REVIEW / REVIEW SERIES – “Disappeared forever”, a series adapted from a novel by Harlan Coben, stages with well-paced suspense the journey of a man confronted with the violence of his past. With Finnegan Oldfield, Nicolas Duvauchelle, Guillaume Gouix and Garance Marillier.
You never fully know your loved ones
It is not the first time that the novelist Harlan Coben has seen one of his books carried on television, both abroad and in France (One chance too many). Gone for good, translated by Gone forever, is adapted by David Elkaïm and Vincent Poymiro – talented duo who have already worked on In therapy. Harlan Coben is never far away since he is also the producer of the series. Fans of the writer’s universe will be delighted because the suspense and the rhythm of his intrigues are rather well transcribed.. And those who have never read his books will certainly want to.
What is very successful in Gone foreveris the speed with which the director Juan Carlos Medina hooks the viewer to the basques of Guillaume Lucchesi (Finnegan Oldfield). His companion Judith (Nailia Harzoune) disappears on the day of the funeral of Florence Lucchesi (Julie-Anne Roth), the mother of this inhibited, generous and endearing young man. The emptiness then felt by Guillaume revives painful memories. Those of the unsolved murders, ten years ago, of his brother Fred (Nicolas Duvauchelle) and his ex girl friend Sonia Kasmi (Garance Marillier).
Each of the 5 episodes of season 1 bears the first name of one of the protagonists, allowing to deepen the story through his angle of view. Gone forever opens with Guillaume’s gaze, then it will be that of Inès (Ambre Hasaj), the anguished little sister of the so smart and sensual Sonia. Become an adult and followed by a psychologist since the drama, Inès disturbingly resembles Sonia.
Not all truths are good to say
The series delicately addresses the place of each within a sibling. Guillaume and Inès have indeed in common to wear the mourning of their elders and to continue to live in their charismatic shadow. And it is through the two cadets linked by their trauma that Gone forever subtly deals with the resilience process, subject dear to the psychiatrist Boris Cyrulnik. In an attempt to overcome his trauma, Guillaume has thus built himself a useful profession as a committed educator. His whole life is dedicated to helping young people in difficulty, in a social center created by Jérémie Daco (Guillaume Gouix).
Gone forever also offers the viewer interesting moments of reflection on the relationship of educators with young people on the one hand, and with the police and justice on the other. It is thanks to his work that Guillaume fell in love with Judith and with whom he concluded a pact: that of not asking any questions about the past.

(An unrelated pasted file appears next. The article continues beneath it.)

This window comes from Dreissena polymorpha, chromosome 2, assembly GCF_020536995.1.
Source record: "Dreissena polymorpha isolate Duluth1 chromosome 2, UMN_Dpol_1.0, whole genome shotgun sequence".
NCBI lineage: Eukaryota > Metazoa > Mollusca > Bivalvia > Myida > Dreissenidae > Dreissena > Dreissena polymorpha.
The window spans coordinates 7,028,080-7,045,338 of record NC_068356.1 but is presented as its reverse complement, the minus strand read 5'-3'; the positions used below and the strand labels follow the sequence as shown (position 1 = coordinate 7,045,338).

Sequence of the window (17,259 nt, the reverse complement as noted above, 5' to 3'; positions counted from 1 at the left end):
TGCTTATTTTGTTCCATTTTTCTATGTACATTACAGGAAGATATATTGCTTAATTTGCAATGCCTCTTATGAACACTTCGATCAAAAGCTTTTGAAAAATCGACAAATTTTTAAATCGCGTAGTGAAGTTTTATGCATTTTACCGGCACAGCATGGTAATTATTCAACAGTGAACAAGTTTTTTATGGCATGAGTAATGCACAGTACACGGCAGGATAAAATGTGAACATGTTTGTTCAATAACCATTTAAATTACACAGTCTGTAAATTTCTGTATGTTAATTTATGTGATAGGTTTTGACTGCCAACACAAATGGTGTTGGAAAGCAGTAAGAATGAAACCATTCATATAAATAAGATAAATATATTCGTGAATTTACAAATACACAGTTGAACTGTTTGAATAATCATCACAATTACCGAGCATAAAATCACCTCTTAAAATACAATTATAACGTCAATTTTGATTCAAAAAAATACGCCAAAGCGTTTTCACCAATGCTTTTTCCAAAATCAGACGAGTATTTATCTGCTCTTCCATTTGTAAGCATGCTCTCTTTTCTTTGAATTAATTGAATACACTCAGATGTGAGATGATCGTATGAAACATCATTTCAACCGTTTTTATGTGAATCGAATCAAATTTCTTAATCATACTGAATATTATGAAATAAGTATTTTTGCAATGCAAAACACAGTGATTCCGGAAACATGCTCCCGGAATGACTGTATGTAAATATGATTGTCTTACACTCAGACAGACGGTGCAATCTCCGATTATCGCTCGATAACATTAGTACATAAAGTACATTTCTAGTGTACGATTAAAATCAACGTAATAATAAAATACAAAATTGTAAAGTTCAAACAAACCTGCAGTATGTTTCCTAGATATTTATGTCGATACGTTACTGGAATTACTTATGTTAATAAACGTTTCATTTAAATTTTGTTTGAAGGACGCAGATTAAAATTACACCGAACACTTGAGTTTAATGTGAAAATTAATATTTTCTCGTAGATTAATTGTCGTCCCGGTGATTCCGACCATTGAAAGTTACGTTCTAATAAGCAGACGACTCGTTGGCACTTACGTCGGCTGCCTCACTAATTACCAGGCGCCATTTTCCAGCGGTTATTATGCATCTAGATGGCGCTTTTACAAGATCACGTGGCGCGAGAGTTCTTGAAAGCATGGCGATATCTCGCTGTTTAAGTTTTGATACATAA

Harlan Coben’s heroes are often presented as ordinary people who, suddenly confronted with the mystery of the unexplained, have no other choice but to modify their life trajectory. The writer likes his heroes to find unsuspected strength and courage to face obstacles and discover the truth. Even if it is painful, unlikely or disappointing. It is thus alongside Daco, whose episode 3 reveals the past, that Guillaume seeks to find Judith. The series shows the intimate questioning of the young man about the love he felt for a woman he didn’t know that well.
This will not be the only person to reveal his dark side, even if the revelations are sometimes a bit choppy. Without spoiler, we can just point out that during his quest, Guillaume will meet junkies, dealers, guns, extremists. But also migrants in squats, a mac, former prostitutes, a mysterious man in black and a private detective. He will learn the truth about his brother’s friends, Alexandre Kessler (Grégoire Colin) and Joachim Ostertag (Tomas Lemarquis), but also about his father (Jacques Bonnaffé).
Gone forever walks the spectator in several French cities but also in Spain and in Sardinia, and makes him cross space-time. But it is precisely these too many didactic comings and goings between years and places that give the impression of a somewhat drunken whirlpool for the viewer. Series Gone forever Overall holds up well to the thriller road with a relevant cast. We hope that season 2 will highlight characters that are at the very least anecdotal in season 1, such as Guillaume’s sister, Maeva (Julie Moulier).
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